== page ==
Why OTC drugs could be the next hot CPG category


Over-the-counter (OTC) drugs undergo a VC-backed startup branding process.

Over the past few years, direct-to-consumer brands like Harry’s and Quip have redefined categories such as beauty, food, personal care, and household products.. Recently, clean-label, sustainably packaged over-the-counter drug start-ups have attracted investors, helping big box retailers and drugstore chains reinvent the OTC aisle.There was a particular interest in the category with similar waves In the vitamins and supplements segment, high profile acquisition In the last few years; for example, Bayer purchased a majority stake in the DTC supplement brand Care/of, Nestlé acquires vitamin subscription startup Persona.

Both VCs and large retailers are eyeing smaller players. Brands like Wonderbelly, Cabinet Health, and KinderFarms for kids have made big moves in recent months, raising millions of dollars. For example, Wonderbelly, a gastrointestinal health medicine startup that launched in November, is coming to Target this week. Cabinet Health is poised for similar expansion following his $17 million funding round, which closes in late 2022. KinderFarms, on the other hand, was launched two years before him. It is owned by Venice Brands, the holding company behind consumer brands such as Joolies medjool dates and men’s skincare line Only Skin.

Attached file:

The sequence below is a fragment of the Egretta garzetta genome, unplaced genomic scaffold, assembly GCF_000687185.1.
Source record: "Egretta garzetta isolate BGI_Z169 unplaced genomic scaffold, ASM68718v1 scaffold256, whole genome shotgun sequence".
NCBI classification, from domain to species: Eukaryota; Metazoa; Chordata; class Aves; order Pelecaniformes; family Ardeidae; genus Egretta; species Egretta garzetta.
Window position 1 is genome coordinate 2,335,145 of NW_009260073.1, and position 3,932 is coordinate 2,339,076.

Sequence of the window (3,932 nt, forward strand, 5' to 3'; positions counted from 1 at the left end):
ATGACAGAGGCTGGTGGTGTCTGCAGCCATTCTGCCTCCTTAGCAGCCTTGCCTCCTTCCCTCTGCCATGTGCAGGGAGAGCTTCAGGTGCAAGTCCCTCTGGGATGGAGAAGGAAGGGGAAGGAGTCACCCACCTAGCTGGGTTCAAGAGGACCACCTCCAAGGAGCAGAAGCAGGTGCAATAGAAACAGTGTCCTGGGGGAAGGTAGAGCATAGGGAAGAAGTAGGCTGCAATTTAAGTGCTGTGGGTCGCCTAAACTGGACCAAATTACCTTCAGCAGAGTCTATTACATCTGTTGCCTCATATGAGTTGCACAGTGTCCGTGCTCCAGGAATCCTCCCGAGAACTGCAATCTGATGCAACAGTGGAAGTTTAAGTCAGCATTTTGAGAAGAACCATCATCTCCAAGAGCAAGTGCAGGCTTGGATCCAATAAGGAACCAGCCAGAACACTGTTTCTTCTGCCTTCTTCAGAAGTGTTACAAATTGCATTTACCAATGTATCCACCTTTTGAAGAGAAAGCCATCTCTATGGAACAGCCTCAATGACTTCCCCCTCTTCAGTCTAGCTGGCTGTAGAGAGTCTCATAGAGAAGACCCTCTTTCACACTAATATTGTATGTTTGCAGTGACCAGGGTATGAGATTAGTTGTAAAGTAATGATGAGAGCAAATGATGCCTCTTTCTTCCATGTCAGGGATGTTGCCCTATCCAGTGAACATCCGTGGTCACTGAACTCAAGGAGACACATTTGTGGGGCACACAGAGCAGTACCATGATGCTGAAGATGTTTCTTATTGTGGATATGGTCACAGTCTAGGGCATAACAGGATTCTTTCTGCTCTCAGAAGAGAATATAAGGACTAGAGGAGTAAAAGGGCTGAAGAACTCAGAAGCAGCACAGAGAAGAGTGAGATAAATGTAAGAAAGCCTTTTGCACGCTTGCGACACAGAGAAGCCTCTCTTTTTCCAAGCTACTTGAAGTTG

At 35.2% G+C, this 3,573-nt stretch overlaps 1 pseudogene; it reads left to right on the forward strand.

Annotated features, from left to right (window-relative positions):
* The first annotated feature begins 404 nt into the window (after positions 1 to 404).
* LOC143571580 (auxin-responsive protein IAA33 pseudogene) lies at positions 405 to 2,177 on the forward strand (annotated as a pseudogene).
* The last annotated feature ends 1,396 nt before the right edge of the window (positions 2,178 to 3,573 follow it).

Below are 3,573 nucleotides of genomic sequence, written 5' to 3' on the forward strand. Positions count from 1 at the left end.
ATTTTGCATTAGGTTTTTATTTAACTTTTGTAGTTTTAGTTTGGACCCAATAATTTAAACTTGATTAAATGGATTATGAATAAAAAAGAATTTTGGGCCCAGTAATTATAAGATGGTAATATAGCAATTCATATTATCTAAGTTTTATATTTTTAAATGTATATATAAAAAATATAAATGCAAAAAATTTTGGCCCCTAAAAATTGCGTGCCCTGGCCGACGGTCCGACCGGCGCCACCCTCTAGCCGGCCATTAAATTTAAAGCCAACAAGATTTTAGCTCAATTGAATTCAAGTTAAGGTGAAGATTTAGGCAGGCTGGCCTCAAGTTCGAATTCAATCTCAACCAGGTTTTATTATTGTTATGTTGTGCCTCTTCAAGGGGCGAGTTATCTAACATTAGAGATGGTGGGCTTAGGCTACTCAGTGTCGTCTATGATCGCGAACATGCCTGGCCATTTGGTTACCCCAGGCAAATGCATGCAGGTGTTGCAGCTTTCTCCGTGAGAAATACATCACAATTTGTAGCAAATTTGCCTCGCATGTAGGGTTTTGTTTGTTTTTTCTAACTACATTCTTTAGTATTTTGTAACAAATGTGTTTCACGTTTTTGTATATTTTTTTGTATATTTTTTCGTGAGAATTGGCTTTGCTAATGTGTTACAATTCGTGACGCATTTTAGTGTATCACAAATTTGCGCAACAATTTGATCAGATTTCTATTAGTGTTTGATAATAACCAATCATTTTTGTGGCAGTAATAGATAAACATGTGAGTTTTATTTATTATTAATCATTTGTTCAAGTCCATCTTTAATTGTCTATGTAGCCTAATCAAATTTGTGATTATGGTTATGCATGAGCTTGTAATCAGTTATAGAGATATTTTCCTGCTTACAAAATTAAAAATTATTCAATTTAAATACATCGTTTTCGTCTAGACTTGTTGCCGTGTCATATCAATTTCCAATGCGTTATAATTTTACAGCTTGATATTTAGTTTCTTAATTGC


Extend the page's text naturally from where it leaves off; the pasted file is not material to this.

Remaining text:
Major retailers take note

Wonderbelly’s line of chewable antacids will roll out in over 650 Target stores and on Target.com on March 27, marking the company’s first major retail partnership. The brand does not sell through his DTC channel, but does have his Amazon store for online sales. Wonderbelly products sit in his OTC aisle at Target, next to traditional antacids like Alka-Seltzer and Tums.

According to the company, the digestive health pills are free of unnecessary additives and plastic packaging. Wonderbelly uses the same active ingredients found in domestic products like Tums, including calcium carbonate, but with a version without talc, dyes and artificial sweeteners.

The brand’s origins were inspired by co-founder Lucas Kraft’s struggle with stomach problems since childhood. When antacid maker Zantac was recalled in 2020 over claims it contained compounds allegedly carcinogenic, Wonderberry CEO and brother Noah Kraft and his “I had an entire shelf dedicated to Zantac, and that pushed me even further to see the big brand labels,” said co-founder Noah Kraft. Founder Lucas Kraft said.

Now the company has its first opportunity to join the big players. Ahead of Target’s launch, Wonderberry redesigned the packaging from a minimalist all-white can to color versions that reflect flavors such as strawberry milkshake, watermelon his mint, and new Target-exclusive fruity cereal flavors.

“Historically, pharmaceutical packaging has been sterile, so we wanted to bring it to life and add some humor,” Lucas Kraft said. “[Target has] They provided side and end caps for me to get creative with merchandising. ”

The company’s goal is to sell 90% in physical stores, with Amazon complementing its online business. The company eventually has plans to add adjacent products such as laxatives and gas relievers.

investor interest

OTC continues to be a popular category among venture capitalists, despite longer return investment timelines.

“CPG investors see this category as a huge opportunity and are catching up,” said Noah.Last summer, Wonderberry Raised $3,375,000 Casper’s Luke Sherwin, Magic Spoon founder, and Justin Gold of nut butter company Justin’s participated in a seed round to help launch it. After Wonderbelly signed a deal with Target, Noah Kraft said one of the first things the founder did was get more cash from investors to fund needed inventory. said it was.